A screenshot of Animal Well depicting a large statue of a dog’s grinning head, with a nearby massive ghost of a similar-looking dog hovering and grinning creepily at a tiny egg (the game’s protagonist) bouncing away from it towards the right side of the screen
Image: Billy Basso/Bigmode

Seven years in the making, this one-person passion project is unlike any other… if you have the willpower to see it through

You are an egg person. You wake up in a large turnip.

The world around you is alien, with an eerie, neon glow. But there’s a familiarity to it. A nearby squirrel beckons you to chase it, and lazy reeds sway in an unseen breeze. You start to find comfort in this strange world, gobbling up smaller turnips and discovering plants that act as mini firecrackers to scare away the few creatures that wish to do you harm. It’s a simple life you’ve found, living among the ducks and kangaroos and monkeys of this bizarre realm. But beneath the surface of Animal Well, something lurks. Something that will transform you from a simple egg person into a paranoid, note-keeping conspiracy theorist.

You have been warned.


Animal Well is devious in the way it presents itself. At first glance, it’s a simple 2D exploration game with no combat whatsoever. Your goal? Hard to say, beyond some vague markings on a large map. It appears to be a very lo-fi take on the Metroidvania genre, with basic, switch-based puzzles blocking your way.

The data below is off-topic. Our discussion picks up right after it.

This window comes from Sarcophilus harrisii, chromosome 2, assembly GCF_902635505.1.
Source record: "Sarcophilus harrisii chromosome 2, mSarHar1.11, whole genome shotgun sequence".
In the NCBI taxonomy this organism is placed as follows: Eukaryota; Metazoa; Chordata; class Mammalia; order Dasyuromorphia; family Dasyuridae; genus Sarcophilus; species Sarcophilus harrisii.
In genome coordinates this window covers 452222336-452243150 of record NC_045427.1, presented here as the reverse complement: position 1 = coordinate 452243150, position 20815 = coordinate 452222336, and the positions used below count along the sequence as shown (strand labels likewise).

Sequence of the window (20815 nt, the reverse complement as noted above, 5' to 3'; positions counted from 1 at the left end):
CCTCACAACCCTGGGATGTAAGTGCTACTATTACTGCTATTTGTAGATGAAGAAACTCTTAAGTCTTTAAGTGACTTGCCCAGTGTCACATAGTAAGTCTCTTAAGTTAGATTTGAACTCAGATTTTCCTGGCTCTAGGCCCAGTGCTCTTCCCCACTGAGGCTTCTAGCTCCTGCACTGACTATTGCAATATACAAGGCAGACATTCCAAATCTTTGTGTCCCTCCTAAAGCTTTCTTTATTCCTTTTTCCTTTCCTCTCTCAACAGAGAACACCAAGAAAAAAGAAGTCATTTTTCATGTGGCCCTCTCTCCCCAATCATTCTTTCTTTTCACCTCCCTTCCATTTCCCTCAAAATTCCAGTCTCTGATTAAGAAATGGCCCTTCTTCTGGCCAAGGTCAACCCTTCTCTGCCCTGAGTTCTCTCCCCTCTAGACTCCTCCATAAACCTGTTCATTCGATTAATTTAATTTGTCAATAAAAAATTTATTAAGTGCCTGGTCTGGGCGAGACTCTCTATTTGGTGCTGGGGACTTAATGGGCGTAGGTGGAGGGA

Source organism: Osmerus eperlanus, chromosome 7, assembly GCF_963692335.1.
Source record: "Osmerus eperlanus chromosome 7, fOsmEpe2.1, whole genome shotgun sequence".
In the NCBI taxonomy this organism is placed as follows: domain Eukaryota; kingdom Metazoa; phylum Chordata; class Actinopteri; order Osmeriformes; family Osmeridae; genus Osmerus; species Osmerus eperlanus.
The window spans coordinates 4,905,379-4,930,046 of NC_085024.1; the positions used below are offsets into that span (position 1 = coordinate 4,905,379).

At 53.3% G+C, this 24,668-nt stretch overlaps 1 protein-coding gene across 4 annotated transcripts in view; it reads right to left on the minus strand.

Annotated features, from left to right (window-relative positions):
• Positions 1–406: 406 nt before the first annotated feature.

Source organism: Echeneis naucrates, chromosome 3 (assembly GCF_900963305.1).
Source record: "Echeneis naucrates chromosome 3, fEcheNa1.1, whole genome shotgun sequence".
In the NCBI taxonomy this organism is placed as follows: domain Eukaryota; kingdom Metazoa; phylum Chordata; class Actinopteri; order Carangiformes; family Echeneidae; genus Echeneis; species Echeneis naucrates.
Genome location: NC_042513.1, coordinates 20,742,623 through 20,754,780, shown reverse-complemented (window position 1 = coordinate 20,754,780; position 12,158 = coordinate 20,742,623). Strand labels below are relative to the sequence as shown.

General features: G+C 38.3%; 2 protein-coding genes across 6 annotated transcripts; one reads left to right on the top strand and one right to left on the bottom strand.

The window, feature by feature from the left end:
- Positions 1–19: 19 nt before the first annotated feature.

But as you explore this world, its secrets unravel before you in fascinating ways. Ways that I desperately don’t want to explain, but I realize I have to in order to convey why this is one of the most inventive games of the last decade.

We’ll start with the basics. As with any Metroidvania, there’s gear in Animal Well that’ll allow you to traverse more of the map. One of the earliest pieces of gear you get? A bubble wand that allows you to blow a single bubble, which you can then jump on as a height boost. In other words, it’s this game’s take on a double jump. And yet, the simple bubble wand hides within it other techniques that are not immediately obvious. For example: You can stand on a bubble and ride it down like an elevator. Push down on the analog stick, and you’ll speed your descent. But jump once, and the bubble pops. Perhaps, you might wonder, are there more ways to utilize this tool within the world of Animal Well? Maybe these weird mouths at the end of sewer pipes might take a liking to your bubbles?

So much of Animal Well is “what if I try this?” It’s a quiet, peculiar game that doesn’t offer a lot of obvious help, but through clues in the environmental design, you begin to divine the language of this world. Animal Well is a Swiss watch in video game form — on the surface, it can tell time, but if you delve a bit deeper, there’s an astounding amount of complexity hidden within. There actually aren’t many games that follow this model, but fans of Fez, Tunic, and Outer Wilds will feel right at home here.